Council hikes rates

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Harare City Council has raised property rates at least 16-fold, quadrupled water charges, raised sewer charges up to 3-fold, but kept clinic consultation fees at 2019 levels in its approved 2020 budget.

Residents need to brace for extraordinary sums in their next bill as the local authority is backdating rates and service charges to January 1, 2020.

According to the newly approved 2020 city budget, council has also doubled rents for properties it leases.

Even in high-density suburbs, including Tafara and Mabvuku, where residents pay the lowest rates, property tax rates are up to $56.

In low density suburbs, where property taxes are charged on the value of land have also increased. Rates in suburbs like Borrowdale will jump to $1 051 while an average Mount Pleasant bill rises to $845.

Water charges for households have increased by 400 percent. In high density suburbs, the first five cubic metres of water are now $20 a cubic metre up from $5, so the basic 5 000 litres, the minimum an average family needs for a safe and secure healthy life is now $100.

The next five cubic metres will cost $24 a cubic metre, the next 10 cubic metres $27 a cubic metre and everything above 20 cubic metres $35 a cubic metre.

Charges are higher in low-density suburbs where the first five cubic metres are now $25 a cubic metre, the next five cubic metres will cost $29 a cubic metre, the next 10 cubic metres $33 a cubic metre and everything above 20 cubic metres will cost $41 a cubic metre.

Water charges for industrial and commercial users have risen almost five times to $20 a cubic metre.

Sewer charges have increased to $41 a toilet in high-density areas and $91 a toilet in low-density areas.

While the city plans to use cost-recovery models to fund most services, the health sector remains an exception.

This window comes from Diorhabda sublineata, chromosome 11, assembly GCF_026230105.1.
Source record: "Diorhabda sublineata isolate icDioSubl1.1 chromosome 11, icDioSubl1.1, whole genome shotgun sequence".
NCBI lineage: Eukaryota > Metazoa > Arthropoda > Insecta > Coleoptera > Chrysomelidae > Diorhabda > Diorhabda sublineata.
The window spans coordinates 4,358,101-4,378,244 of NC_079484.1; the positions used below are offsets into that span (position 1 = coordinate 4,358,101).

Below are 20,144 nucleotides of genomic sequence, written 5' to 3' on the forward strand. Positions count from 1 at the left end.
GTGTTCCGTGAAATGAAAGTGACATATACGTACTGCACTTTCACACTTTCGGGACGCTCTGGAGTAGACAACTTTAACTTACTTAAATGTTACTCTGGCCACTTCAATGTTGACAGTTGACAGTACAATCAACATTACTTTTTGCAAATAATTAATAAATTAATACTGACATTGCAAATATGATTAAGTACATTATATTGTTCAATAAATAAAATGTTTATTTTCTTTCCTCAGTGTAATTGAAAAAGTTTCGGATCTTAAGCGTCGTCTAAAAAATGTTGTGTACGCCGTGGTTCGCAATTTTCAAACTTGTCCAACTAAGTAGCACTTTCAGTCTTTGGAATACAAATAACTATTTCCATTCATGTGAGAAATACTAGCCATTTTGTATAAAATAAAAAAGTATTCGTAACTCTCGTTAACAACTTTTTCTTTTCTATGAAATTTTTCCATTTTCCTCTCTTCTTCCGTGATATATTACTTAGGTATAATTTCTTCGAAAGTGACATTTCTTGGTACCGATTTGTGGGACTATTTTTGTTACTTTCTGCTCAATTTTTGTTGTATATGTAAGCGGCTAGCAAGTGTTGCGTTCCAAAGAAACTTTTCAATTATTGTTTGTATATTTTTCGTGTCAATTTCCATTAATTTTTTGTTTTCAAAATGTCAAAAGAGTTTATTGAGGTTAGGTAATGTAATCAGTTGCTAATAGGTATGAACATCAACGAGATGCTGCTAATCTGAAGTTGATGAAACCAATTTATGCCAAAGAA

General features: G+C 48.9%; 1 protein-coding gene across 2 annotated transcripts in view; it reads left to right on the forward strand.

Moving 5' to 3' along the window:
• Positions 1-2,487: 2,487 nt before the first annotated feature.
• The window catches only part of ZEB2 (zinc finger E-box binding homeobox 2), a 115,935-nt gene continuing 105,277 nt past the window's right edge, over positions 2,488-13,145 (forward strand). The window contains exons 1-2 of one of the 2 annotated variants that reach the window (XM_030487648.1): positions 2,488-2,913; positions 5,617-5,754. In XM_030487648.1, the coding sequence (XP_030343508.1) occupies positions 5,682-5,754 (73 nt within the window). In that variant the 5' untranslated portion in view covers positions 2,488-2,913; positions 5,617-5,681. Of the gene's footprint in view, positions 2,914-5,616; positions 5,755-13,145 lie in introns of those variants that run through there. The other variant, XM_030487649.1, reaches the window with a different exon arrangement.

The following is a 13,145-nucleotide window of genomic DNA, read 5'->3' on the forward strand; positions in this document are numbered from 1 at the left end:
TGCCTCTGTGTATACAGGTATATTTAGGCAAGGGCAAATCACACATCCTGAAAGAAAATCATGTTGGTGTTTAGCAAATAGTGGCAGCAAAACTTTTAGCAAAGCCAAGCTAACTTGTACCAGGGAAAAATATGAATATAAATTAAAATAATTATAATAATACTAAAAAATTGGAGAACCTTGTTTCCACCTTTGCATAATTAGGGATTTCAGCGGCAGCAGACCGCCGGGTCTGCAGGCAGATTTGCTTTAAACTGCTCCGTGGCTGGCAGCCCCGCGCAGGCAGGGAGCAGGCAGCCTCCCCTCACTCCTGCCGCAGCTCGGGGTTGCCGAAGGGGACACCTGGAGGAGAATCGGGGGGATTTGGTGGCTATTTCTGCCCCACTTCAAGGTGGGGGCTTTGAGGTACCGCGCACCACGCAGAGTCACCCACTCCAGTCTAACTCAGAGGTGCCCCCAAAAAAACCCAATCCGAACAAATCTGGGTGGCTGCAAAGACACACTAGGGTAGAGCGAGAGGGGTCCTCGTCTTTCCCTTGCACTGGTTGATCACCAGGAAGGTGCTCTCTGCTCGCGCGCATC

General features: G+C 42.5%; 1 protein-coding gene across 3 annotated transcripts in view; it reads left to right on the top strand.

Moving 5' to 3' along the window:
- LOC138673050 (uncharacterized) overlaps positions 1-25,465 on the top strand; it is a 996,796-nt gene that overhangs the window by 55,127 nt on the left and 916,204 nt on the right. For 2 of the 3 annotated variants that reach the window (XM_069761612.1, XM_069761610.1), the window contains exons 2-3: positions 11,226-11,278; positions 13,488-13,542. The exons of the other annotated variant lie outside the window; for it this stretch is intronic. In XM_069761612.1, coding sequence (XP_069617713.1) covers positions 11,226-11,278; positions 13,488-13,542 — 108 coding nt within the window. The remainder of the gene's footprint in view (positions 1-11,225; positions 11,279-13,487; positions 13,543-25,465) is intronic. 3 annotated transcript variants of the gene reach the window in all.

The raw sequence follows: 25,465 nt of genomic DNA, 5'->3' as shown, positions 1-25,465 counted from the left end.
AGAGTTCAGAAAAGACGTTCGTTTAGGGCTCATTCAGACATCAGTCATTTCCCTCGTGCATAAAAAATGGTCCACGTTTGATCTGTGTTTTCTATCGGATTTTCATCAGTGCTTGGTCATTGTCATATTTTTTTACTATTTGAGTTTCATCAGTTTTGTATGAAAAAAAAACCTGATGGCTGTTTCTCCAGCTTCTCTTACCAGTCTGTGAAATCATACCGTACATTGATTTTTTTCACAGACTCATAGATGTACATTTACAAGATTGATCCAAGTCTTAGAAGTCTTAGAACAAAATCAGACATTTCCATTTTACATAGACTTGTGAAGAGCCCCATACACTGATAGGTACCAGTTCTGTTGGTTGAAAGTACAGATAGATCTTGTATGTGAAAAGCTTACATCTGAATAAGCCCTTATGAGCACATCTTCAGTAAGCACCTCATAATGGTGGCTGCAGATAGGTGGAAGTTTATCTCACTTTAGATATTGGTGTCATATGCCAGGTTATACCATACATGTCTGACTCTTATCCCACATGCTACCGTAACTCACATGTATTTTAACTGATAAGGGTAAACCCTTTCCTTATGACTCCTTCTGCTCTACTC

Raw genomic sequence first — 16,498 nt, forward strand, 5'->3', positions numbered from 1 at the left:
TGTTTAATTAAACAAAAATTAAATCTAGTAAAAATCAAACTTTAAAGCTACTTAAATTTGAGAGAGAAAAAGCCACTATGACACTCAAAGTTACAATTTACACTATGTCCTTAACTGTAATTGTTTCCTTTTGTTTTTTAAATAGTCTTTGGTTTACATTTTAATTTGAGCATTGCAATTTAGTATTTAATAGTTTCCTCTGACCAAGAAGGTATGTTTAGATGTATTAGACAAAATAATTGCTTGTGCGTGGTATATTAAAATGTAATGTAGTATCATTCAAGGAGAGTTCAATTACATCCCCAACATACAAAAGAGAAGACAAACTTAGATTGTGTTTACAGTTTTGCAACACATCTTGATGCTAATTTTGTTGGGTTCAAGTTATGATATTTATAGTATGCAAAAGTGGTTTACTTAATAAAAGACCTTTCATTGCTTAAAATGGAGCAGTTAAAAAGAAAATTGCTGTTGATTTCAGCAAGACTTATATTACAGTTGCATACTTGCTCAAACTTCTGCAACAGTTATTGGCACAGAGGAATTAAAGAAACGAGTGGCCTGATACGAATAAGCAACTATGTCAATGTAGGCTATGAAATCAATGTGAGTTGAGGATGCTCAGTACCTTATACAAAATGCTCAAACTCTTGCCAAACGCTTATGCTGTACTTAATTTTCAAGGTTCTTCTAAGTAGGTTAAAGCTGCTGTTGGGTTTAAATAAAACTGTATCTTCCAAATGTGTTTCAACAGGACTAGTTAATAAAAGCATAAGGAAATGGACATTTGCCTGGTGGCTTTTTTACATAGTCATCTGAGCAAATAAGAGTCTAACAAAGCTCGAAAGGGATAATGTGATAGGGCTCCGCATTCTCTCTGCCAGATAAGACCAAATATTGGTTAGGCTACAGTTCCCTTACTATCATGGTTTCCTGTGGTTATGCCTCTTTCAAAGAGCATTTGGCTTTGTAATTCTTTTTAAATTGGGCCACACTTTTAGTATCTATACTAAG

Consultation fees remain the same, but a few treatment services have risen, including cost of ultra sound scan which is now $122.50, up from $35. A caesarean birth procedure has more than tripled to $1 837.

Hiring a fire engine including the crew is now $1 350 an hour, up from $450.

Burial charges for adults in Area A+ graves including Warren Hills and Greendale cemetery are now $2 084 up from $391. For area A it is now 1 045, up from $196, while in Area B it is $800, up from $150.

The business community has also not been spared with shop licences trading fees per month doubling to $701 up from $374.

Harare spokesperson Mr Michael Chideme said the 2020 budget was now effective.

“We are now implementing the budget and we are going to be charging it since January 1,” he said.

Presenting the city’s 2020 $4,6 billion budget last year, Finance and Development Committee chairperson councillor Luckson Mukunguma said the budget formulation process took into account the prevailing economic conditions.

Clr Mukunguma said the budget sought to fulfil council’s 2019 to 2025 goals, particularly to provide potable water and prevent environmental pollution through effective waste management as well as the rehabilitation of roads infrastructure.

Combined Harare Residents Association (CHRA) spokesperson Mr Reuben Akili said the budget is a product of a serious flawed process and can be challenged in a competent court of law.

“CHRA rejects the budget on two fronts that it did not comply with legal provisions governing budgeting in the Urban Council Act which calls on the city council to avail the budget for public inspection, and the section which calls on council to advertise the proposed tariffs in two issues of a newspaper and give residents that opportunity to object view the budget and present objections if they have any.

“The budget is not pro-poor as it proposes that high density residents subsidise industry,” he said.

Harare Residents Trust director, Mr Precious Shumba said the rates increases are mere figures cooked up by bureaucrats.

“The debt owed by ratepayers, industry and Government departments will balloon with no hope of ever recovering it. Yet despite this knowledge of ballooning debt by council’s debtors, they still go on to make outrageous rates proposals which most ratepayers have failed to pay,” he said.

Community Water Alliance director Mr Hardlife Mudzingwa said apart from the fact that the budget process was flouted, it was sub-economic on water tariffs charges.–herald..zw

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